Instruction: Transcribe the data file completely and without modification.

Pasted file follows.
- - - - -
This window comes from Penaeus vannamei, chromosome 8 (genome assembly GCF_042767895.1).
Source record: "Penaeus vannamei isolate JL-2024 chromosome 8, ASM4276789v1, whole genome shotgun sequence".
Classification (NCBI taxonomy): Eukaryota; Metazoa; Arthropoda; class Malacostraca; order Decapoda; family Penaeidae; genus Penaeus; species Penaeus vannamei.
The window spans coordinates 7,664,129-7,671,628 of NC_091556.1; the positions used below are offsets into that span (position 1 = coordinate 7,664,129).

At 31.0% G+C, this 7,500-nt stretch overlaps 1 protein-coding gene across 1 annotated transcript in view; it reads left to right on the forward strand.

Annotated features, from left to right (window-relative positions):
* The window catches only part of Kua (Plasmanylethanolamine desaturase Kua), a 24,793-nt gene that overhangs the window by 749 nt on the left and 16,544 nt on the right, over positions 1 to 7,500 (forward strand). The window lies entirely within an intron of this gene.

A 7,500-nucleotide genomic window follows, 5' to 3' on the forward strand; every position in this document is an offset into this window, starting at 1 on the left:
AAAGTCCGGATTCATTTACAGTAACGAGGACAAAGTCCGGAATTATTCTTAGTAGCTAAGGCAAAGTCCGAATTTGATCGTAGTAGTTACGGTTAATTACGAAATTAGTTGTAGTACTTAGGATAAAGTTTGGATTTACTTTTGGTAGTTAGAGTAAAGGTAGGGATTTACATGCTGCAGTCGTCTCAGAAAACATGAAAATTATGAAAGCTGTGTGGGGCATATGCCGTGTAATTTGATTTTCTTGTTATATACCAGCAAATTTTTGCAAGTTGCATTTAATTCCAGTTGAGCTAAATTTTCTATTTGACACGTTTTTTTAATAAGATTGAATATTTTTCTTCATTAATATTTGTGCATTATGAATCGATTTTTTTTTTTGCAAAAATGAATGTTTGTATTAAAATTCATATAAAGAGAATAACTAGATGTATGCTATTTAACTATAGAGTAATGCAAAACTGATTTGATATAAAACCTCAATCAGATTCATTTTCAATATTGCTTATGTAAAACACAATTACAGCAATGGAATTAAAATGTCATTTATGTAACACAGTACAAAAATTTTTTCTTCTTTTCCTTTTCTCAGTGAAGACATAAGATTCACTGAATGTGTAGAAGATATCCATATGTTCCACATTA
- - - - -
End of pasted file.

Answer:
This window comes from Penaeus vannamei, chromosome 8 (genome assembly GCF_042767895.1).
Source record: "Penaeus vannamei isolate JL-2024 chromosome 8, ASM4276789v1, whole genome shotgun sequence".
Classification (NCBI taxonomy): Eukaryota; Metazoa; Arthropoda; class Malacostraca; order Decapoda; family Penaeidae; genus Penaeus; species Penaeus vannamei.
The window spans coordinates 7,664,129-7,671,628 of NC_091556.1; the positions used below are offsets into that span (position 1 = coordinate 7,664,129).

At 31.0% G+C, this 7,500-nt stretch overlaps 1 protein-coding gene across 1 annotated transcript in view; it reads left to right on the forward strand.

Annotated features, from left to right (window-relative positions):
* The window catches only part of Kua (Plasmanylethanolamine desaturase Kua), a 24,793-nt gene that overhangs the window by 749 nt on the left and 16,544 nt on the right, over positions 1 to 7,500 (forward strand). The window lies entirely within an intron of this gene.

A 7,500-nucleotide genomic window follows, 5' to 3' on the forward strand; every position in this document is an offset into this window, starting at 1 on the left:
AAAGTCCGGATTCATTTACAGTAACGAGGACAAAGTCCGGAATTATTCTTAGTAGCTAAGGCAAAGTCCGAATTTGATCGTAGTAGTTACGGTTAATTACGAAATTAGTTGTAGTACTTAGGATAAAGTTTGGATTTACTTTTGGTAGTTAGAGTAAAGGTAGGGATTTACATGCTGCAGTCGTCTCAGAAAACATGAAAATTATGAAAGCTGTGTGGGGCATATGCCGTGTAATTTGATTTTCTTGTTATATACCAGCAAATTTTTGCAAGTTGCATTTAATTCCAGTTGAGCTAAATTTTCTATTTGACACGTTTTTTTAATAAGATTGAATATTTTTCTTCATTAATATTTGTGCATTATGAATCGATTTTTTTTTTTGCAAAAATGAATGTTTGTATTAAAATTCATATAAAGAGAATAACTAGATGTATGCTATTTAACTATAGAGTAATGCAAAACTGATTTGATATAAAACCTCAATCAGATTCATTTTCAATATTGCTTATGTAAAACACAATTACAGCAATGGAATTAAAATGTCATTTATGTAACACAGTACAAAAATTTTTTCTTCTTTTCCTTTTCTCAGTGAAGACATAAGATTCACTGAATGTGTAGAAGATATCCATATGTTCCACATTA